For Approval: Socialtext Public License ("STPL")

Matthew Flaschen matthew.flaschen at
Thu Mar 22 04:57:17 UTC 2007

Ross Mayfield wrote:
> and a
>> > network use provision based on the Affero license. Socialtext believes
>> that
>> > the application software has special needs as compared to operating
>> systems
>> > because of the application software can be used anonymously in large
>> > distributions
>> Most open source software is actually used in this way.  Can you tell me
>> who made the file command, or wrote cdrom.c ?  Probably not, but both of
>> these are essential parts of (large) GNU/Linux distros.
> *RESPONSE: Our point is that the business models for application programs
> are different from operating systems, so this example does not address the
> issue. *

I don't really understand what you mean by "application programs".  It
seems like it should be obvious but it isn't.  Operating system
software, like cdrom.c, seems like it is actually much more anonymous
(my point above).  Application software is generally not anonymous.  For
example, Firefox and Open are clearly successful applications
with OSI-approved licenses.   However, most people know who makes them.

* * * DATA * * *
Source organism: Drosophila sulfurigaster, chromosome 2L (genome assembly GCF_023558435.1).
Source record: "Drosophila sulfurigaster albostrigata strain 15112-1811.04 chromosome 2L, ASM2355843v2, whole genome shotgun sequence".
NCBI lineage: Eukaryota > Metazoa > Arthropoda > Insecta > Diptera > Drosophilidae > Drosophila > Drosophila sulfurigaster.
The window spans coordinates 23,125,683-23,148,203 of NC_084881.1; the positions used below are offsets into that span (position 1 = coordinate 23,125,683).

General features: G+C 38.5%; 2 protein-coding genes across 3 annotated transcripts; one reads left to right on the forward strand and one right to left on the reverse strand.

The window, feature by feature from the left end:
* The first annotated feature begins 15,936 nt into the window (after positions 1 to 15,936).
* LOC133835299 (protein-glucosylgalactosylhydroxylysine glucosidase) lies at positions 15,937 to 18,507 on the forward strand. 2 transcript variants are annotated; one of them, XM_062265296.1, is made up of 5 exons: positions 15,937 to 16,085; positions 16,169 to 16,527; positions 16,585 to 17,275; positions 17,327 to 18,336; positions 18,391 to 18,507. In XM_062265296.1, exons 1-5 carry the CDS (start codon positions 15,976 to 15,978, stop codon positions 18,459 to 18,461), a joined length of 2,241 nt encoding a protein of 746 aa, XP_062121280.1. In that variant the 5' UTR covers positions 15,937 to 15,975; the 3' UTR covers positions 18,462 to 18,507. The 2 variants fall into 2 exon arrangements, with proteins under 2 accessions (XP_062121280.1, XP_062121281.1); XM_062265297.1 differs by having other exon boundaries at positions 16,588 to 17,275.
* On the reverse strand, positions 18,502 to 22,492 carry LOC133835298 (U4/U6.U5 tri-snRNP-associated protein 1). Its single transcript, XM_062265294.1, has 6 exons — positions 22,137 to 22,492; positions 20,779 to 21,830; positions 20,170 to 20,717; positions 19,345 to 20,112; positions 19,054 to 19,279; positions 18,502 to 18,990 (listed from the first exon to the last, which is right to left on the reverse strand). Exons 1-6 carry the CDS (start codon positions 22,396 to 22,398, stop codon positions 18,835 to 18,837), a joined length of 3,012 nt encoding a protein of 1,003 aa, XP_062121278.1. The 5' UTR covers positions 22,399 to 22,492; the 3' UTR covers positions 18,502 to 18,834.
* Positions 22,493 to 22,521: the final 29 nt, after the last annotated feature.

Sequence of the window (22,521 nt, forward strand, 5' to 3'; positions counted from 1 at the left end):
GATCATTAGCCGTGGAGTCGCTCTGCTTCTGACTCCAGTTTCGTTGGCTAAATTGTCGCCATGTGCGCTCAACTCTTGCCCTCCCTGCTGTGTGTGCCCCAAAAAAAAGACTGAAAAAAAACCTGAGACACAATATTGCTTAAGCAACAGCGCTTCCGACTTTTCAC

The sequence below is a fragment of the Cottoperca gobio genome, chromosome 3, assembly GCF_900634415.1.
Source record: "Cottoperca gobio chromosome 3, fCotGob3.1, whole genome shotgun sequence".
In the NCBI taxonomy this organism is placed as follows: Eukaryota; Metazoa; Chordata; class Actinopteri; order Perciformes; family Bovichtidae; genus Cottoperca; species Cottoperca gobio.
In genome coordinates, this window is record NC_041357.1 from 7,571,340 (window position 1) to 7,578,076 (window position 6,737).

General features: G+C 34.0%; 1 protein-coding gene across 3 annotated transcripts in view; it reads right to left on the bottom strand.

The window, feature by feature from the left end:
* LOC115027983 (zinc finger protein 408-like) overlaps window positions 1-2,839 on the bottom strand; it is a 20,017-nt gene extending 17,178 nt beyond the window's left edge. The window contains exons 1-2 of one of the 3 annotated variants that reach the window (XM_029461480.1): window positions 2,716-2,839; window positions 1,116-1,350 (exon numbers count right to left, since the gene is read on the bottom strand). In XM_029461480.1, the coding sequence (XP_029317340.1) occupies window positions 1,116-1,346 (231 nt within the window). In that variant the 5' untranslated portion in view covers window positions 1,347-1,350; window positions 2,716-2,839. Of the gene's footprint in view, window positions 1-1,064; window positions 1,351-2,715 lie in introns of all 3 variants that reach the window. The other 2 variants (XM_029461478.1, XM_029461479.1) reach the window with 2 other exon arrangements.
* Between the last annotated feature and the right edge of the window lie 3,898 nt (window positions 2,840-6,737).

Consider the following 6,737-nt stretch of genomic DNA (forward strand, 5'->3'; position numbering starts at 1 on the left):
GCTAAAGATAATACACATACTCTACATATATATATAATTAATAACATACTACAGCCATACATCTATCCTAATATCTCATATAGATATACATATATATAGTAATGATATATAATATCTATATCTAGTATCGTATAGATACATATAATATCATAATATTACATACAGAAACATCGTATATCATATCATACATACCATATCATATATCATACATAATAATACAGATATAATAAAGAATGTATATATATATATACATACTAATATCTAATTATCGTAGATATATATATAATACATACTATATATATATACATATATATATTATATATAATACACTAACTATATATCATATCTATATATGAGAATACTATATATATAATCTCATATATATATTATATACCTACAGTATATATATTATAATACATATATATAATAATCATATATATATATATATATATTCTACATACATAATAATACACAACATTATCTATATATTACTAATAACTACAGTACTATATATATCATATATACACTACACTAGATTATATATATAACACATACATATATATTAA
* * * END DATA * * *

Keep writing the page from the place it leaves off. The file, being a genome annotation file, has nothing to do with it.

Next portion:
Maybe you are really referring to SaaS when you say "application programs".

>> However, SocialText (the program itself) does not seem to have any
>> provision for providing source to users, so the clause is currently
>> toothless.  If you use this license, I assume you'll want every version
>> you release to have this feature.
> *RESPONSE: We chose the Affero provision because the open source community
> is familiar with it. Given the concerns expressed by License Discuss, we
> are
> willing to delete the provisions relating to transfer by HTTP and simply
> require that the source code be made available in the same manner as
> provided in the main license agreement (see Section 3.2 of the main license
> agreement).*

That change would be fine from an OSD perspective.  It's just strange,
because then you run back into the problem of private modifications.

Matthew Flaschen

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